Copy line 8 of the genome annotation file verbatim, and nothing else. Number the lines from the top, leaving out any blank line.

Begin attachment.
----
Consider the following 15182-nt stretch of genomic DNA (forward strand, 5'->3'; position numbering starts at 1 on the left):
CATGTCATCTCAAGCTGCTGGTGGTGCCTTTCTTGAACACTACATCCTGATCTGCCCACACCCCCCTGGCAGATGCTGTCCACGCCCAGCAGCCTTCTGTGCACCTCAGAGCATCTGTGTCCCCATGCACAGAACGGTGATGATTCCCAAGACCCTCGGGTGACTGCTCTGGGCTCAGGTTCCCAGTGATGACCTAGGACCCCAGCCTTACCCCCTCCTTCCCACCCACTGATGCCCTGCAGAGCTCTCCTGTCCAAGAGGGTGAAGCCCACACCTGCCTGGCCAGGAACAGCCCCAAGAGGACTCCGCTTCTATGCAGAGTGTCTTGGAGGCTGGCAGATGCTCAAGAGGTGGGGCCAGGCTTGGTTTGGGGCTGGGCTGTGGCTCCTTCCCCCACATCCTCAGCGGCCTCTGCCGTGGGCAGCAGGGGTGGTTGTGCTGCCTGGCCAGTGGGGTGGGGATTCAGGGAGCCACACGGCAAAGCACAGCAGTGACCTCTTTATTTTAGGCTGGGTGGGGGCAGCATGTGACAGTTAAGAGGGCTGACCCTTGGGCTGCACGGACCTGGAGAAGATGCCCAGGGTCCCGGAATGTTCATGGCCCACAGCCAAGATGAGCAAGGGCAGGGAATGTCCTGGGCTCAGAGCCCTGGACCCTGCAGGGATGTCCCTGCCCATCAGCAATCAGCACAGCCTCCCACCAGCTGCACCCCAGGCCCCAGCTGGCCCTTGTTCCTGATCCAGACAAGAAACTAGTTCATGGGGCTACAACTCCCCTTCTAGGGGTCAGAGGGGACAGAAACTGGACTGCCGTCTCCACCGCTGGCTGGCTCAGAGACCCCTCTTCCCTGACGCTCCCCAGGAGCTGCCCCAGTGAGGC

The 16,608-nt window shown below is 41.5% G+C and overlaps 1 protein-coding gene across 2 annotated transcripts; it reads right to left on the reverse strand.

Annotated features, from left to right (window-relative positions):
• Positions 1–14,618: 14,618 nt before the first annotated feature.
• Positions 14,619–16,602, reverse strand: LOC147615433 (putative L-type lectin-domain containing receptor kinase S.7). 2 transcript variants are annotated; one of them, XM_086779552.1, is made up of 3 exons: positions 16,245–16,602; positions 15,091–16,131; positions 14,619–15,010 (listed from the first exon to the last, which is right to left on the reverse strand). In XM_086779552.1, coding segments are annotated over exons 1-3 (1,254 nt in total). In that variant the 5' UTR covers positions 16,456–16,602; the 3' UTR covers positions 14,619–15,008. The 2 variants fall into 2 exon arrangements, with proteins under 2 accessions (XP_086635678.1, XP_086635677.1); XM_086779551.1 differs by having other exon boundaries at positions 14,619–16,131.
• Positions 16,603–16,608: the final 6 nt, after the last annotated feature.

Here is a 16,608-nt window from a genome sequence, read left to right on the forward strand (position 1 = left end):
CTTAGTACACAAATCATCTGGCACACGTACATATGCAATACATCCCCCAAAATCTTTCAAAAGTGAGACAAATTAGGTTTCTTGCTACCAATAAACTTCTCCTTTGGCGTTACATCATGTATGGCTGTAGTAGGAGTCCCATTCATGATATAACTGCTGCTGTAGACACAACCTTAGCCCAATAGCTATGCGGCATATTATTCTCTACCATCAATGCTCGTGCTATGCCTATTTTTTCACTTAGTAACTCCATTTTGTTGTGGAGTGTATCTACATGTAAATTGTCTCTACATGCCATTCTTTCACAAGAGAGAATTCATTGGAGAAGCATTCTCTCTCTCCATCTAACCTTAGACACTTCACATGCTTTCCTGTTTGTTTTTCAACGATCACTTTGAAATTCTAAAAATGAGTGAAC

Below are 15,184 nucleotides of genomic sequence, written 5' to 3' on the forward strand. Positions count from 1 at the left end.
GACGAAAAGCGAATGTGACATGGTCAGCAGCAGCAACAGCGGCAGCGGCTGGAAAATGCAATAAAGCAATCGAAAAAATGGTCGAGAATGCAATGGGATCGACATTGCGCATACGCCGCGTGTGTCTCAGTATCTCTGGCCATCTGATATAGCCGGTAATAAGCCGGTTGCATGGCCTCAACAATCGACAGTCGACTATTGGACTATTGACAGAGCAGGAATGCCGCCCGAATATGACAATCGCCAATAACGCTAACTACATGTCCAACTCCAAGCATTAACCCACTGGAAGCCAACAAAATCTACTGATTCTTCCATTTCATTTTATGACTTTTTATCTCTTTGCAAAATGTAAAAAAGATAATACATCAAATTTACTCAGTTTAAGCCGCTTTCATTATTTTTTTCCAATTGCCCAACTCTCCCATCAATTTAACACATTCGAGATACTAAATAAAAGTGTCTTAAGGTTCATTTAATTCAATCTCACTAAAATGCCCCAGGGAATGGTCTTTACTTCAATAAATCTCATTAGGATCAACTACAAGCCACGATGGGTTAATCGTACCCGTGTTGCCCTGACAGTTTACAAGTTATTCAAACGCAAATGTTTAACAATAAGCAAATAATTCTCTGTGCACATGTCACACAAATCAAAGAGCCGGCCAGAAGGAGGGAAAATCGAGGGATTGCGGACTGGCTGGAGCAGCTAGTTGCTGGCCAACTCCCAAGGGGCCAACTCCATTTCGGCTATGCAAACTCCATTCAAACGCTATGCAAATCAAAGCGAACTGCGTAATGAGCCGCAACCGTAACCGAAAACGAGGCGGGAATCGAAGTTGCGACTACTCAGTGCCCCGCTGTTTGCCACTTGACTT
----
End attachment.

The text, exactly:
Here is a 16,608-nt window from a genome sequence, read left to right on the forward strand (position 1 = left end):